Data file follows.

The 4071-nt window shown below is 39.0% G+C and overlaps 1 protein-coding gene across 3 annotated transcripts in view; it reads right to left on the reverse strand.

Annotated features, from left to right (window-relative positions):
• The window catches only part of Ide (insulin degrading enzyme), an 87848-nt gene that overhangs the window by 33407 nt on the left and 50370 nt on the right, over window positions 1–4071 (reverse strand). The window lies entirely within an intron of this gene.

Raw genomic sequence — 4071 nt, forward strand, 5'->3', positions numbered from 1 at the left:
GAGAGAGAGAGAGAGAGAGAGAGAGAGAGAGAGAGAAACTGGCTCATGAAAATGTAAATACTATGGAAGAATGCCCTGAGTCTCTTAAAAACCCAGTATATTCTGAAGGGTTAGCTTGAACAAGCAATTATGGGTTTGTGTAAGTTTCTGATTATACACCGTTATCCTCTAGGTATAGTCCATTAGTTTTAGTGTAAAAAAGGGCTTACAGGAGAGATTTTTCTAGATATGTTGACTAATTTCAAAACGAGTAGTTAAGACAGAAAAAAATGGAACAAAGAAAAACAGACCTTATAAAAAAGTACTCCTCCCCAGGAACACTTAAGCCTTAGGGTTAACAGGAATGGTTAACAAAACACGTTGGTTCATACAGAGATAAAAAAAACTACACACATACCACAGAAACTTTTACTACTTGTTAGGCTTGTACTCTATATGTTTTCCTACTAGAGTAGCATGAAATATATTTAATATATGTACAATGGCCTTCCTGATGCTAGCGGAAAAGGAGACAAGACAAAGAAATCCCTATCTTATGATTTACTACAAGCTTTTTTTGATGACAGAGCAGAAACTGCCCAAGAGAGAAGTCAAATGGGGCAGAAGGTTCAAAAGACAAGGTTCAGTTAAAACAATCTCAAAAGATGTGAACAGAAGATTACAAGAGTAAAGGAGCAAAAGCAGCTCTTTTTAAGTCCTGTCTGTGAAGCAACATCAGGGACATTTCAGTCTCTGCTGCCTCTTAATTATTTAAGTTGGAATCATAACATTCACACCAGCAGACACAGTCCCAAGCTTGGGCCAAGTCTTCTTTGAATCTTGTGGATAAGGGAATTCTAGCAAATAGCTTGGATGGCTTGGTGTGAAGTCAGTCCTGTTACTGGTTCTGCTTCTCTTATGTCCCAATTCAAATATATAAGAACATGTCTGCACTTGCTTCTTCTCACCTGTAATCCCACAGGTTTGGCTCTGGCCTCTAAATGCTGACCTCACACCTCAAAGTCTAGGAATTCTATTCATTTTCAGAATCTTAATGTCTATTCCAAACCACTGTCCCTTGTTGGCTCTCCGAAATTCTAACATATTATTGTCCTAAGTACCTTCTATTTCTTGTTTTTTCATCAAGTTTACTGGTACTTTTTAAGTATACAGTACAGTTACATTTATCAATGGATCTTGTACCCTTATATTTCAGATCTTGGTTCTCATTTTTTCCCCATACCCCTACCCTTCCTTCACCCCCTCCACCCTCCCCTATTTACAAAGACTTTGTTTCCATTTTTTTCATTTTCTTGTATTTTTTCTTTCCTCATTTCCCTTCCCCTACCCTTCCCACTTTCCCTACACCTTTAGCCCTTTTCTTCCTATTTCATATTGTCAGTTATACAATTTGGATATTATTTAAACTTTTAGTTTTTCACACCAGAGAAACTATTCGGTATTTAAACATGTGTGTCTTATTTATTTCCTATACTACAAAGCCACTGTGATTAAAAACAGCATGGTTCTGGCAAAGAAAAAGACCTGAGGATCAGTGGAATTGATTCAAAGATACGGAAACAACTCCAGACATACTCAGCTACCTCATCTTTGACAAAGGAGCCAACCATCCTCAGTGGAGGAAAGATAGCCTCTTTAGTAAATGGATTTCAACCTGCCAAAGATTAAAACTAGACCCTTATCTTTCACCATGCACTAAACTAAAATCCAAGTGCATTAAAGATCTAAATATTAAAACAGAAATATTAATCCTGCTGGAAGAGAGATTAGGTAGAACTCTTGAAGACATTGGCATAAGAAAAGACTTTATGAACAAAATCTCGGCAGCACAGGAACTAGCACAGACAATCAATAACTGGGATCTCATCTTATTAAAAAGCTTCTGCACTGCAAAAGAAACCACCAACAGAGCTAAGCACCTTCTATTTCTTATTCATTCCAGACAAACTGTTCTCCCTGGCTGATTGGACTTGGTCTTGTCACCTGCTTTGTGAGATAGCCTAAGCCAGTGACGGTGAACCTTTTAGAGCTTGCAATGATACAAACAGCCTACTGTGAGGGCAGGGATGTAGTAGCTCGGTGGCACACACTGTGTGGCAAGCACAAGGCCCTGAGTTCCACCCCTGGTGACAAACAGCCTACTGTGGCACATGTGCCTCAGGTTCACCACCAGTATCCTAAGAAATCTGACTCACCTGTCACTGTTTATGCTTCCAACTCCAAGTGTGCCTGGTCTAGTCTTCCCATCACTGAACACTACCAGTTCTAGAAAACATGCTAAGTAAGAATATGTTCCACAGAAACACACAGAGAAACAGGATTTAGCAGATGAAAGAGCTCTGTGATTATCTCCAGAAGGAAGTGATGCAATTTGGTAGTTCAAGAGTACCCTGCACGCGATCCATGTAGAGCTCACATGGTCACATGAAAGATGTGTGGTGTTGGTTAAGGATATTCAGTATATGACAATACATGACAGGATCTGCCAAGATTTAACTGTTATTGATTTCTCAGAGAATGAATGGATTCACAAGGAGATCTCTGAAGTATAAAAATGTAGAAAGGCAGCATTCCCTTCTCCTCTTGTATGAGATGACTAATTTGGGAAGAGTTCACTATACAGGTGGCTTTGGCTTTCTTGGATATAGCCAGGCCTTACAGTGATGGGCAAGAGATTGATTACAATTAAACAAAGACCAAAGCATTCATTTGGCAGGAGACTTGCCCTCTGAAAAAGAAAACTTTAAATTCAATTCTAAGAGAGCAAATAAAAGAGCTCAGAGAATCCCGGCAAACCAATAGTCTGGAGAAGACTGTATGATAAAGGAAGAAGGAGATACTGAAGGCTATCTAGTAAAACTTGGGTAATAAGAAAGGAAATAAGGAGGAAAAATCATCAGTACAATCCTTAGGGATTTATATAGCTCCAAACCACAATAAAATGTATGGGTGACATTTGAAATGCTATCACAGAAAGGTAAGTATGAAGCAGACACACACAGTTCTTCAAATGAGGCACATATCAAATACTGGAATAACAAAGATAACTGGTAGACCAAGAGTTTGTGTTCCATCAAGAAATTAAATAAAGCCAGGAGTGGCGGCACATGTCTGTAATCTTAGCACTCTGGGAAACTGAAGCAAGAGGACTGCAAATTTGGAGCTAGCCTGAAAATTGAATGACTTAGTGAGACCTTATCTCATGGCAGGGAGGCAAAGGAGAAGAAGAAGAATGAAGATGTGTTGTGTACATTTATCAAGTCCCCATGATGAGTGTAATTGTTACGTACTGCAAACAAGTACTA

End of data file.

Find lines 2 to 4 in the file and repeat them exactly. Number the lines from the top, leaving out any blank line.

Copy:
Annotated features, from left to right (window-relative positions):
• The window catches only part of Ide (insulin degrading enzyme), an 87848-nt gene that overhangs the window by 33407 nt on the left and 50370 nt on the right, over window positions 1–4071 (reverse strand). The window lies entirely within an intron of this gene.

Raw genomic sequence — 4071 nt, forward strand, 5'->3', positions numbered from 1 at the left: